Building a new product team is tough. But what about the added pressure of knowing that they has to hit the ground running? How do you set you and your team up for success?
This blog post offers a few tips on how you to build that important momentum required to deliver both for the team and their users.
Photo by Ravi Roshan on Unsplash
##1 Get some great people I’m not saying everyone has to have crazy skills (though they can come in handy). The right mix of attitude and skill is what you need for your team to take off. Given the choice however, pick attitude all day every day.
Look for those who show initiative and a creative spark. Those who are eager to both question and learn. Most importantly, people who embrace risk and doubt because on a fresh project there is lots of it.
##2 Give them focus and purpose After the right people comes the compelling goal. Without this, a good team will drift. The goal is the glue that binds!
Put the end-user front and centre of this goal, and that’s when the magic starts to happen. Illustrate their pains and problems. Challenge the team to get to know them intimately. When this connection and empathy starts to develop, problems start to turn into solutions with real outcomes.
Of course, the value you could deliver to your users is limitless. What is scarce is the time and cash needed to deliver this value. We sometimes over commit out of eagerness to help and we don’t pay enough heed to the resources at our disposal.
Setting constraints in terms of time and scope gives more focus. This again breeds creativity. Talented people thrive under such positive pressure. You move away endless bike shedding and blue sky discussions, which suck momentum. Instead, you make a decision, go with it, make progress and learn.
##3 Get out of their way / Give them space There are endless debates across the spectrum of office setups, from open office environments to individual offices for each developer. Somewhere in-between is where the magic lies. A dedicated team space allows for open and lively discussion amongst the team, helping them to storm and bond.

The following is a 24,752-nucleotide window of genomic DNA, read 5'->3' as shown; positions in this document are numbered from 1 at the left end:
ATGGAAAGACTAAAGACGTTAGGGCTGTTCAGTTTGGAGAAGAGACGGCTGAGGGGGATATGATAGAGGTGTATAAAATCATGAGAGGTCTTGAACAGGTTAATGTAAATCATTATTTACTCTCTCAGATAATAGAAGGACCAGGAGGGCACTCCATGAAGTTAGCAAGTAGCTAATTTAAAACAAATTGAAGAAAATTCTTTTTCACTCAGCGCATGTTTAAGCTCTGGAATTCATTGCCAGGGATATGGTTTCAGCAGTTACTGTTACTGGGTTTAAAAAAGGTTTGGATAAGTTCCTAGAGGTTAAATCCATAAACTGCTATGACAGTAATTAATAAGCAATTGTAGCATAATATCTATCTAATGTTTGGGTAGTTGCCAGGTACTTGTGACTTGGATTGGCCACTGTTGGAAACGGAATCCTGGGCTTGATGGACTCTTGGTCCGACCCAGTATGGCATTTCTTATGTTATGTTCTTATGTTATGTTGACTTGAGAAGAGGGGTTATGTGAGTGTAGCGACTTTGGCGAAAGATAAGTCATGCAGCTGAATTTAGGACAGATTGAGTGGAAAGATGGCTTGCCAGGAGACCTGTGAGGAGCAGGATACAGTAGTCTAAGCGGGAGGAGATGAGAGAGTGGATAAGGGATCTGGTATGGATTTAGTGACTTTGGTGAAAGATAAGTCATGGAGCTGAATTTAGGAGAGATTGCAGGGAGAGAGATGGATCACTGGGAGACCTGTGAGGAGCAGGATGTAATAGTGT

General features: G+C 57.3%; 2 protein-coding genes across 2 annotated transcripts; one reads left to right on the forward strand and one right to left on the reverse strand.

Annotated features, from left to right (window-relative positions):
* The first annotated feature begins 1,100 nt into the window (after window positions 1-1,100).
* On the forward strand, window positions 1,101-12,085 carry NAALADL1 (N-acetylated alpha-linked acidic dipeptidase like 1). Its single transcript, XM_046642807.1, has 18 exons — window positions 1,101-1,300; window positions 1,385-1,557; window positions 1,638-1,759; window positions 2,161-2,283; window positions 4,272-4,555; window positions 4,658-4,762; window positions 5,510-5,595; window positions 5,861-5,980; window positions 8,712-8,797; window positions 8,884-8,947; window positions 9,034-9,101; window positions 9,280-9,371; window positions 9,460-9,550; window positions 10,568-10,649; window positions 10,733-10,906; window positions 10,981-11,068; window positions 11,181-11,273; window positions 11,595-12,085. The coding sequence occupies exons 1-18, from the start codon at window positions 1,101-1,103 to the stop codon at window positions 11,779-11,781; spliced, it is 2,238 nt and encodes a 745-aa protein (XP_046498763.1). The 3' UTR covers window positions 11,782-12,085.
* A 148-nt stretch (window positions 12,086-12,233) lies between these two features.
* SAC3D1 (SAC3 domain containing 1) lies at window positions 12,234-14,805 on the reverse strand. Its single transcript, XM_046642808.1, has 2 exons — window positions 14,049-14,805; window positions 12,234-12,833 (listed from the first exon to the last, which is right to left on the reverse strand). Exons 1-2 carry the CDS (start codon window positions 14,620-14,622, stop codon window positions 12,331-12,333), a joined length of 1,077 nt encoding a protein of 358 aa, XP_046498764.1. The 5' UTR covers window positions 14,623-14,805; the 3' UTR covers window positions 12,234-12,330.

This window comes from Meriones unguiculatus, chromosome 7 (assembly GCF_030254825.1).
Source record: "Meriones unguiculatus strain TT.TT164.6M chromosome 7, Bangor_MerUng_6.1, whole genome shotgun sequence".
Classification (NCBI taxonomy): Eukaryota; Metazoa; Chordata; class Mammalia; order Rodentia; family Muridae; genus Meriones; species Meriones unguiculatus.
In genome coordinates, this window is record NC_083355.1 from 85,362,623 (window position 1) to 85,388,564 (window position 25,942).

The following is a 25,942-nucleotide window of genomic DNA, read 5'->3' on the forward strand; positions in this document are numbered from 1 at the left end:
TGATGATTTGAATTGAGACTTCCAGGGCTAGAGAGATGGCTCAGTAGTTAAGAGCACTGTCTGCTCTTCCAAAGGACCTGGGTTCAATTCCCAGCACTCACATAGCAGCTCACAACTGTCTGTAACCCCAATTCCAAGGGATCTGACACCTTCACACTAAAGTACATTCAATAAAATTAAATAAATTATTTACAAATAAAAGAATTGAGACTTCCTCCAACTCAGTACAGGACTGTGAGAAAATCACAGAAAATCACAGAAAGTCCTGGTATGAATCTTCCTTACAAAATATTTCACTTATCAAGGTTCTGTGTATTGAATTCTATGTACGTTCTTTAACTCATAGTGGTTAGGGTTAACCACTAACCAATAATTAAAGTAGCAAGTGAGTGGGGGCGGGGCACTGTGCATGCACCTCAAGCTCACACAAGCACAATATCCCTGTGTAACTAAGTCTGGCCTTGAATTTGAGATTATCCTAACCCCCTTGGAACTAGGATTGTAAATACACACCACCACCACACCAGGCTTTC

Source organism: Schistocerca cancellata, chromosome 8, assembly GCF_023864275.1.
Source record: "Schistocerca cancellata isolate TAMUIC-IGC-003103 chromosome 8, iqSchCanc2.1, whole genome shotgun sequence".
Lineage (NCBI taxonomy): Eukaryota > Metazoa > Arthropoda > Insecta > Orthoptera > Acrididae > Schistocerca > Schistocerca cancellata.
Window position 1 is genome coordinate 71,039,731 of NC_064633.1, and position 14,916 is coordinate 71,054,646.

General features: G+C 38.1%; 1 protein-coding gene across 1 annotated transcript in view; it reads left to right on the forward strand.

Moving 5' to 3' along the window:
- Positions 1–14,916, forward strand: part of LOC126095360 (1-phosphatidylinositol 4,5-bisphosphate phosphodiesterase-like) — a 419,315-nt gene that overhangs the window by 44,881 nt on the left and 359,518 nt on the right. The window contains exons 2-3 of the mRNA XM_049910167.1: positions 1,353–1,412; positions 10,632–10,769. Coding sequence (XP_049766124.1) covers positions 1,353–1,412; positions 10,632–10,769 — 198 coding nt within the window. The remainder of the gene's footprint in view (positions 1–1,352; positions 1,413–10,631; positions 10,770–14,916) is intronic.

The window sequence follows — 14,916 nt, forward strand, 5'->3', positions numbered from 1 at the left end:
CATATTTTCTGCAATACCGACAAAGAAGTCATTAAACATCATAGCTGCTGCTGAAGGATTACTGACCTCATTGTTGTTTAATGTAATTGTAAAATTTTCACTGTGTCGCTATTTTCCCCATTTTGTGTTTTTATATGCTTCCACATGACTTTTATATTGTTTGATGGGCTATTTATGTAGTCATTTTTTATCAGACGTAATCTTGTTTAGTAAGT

Following on from physical space, a new team needs mental space. One thing that helps here is isolating the team from outside dependencies. The team having to integrate with other teams and contexts is a potential killer. They need to get themselves going first. Worrying about everyone else at the same time is a load that could derail them. Instead, focus on what the team can do by itself first. Allow them time and space to mature a little. Then they can take on the rest of the world.
The final space the team needs is decision making space. Autonomy. Give it to them. Allow them to take risks and they will grow as much from their failures as their successes. This space is a double-edged sword. Autonomy and accountability go hand in hand. But in my experience, good people (see point #1) can be trusted to embrace both.
When planting a tree, you do not just shove it in the ground amongst weeds and cross your fingers. Instead, you clear ground, prepare the soil, and choose your tree carefully to suit the conditions. You then plant and stake the tree and give it access to sunlight and plenty water. You then step back and watch it do its thing.
Forming a high-performing team is very much like that. You set the conditions with the right mix of personalities, skills, and working environment. You set boundaries and constraints for the team (a tree without a stake will grow crooked, or worse be blown over by the first storm). Finally, plenty of sunlight and water in the form of real customer problems coupled with the autonomy to solve them will see your new team grow and flourish for years to come.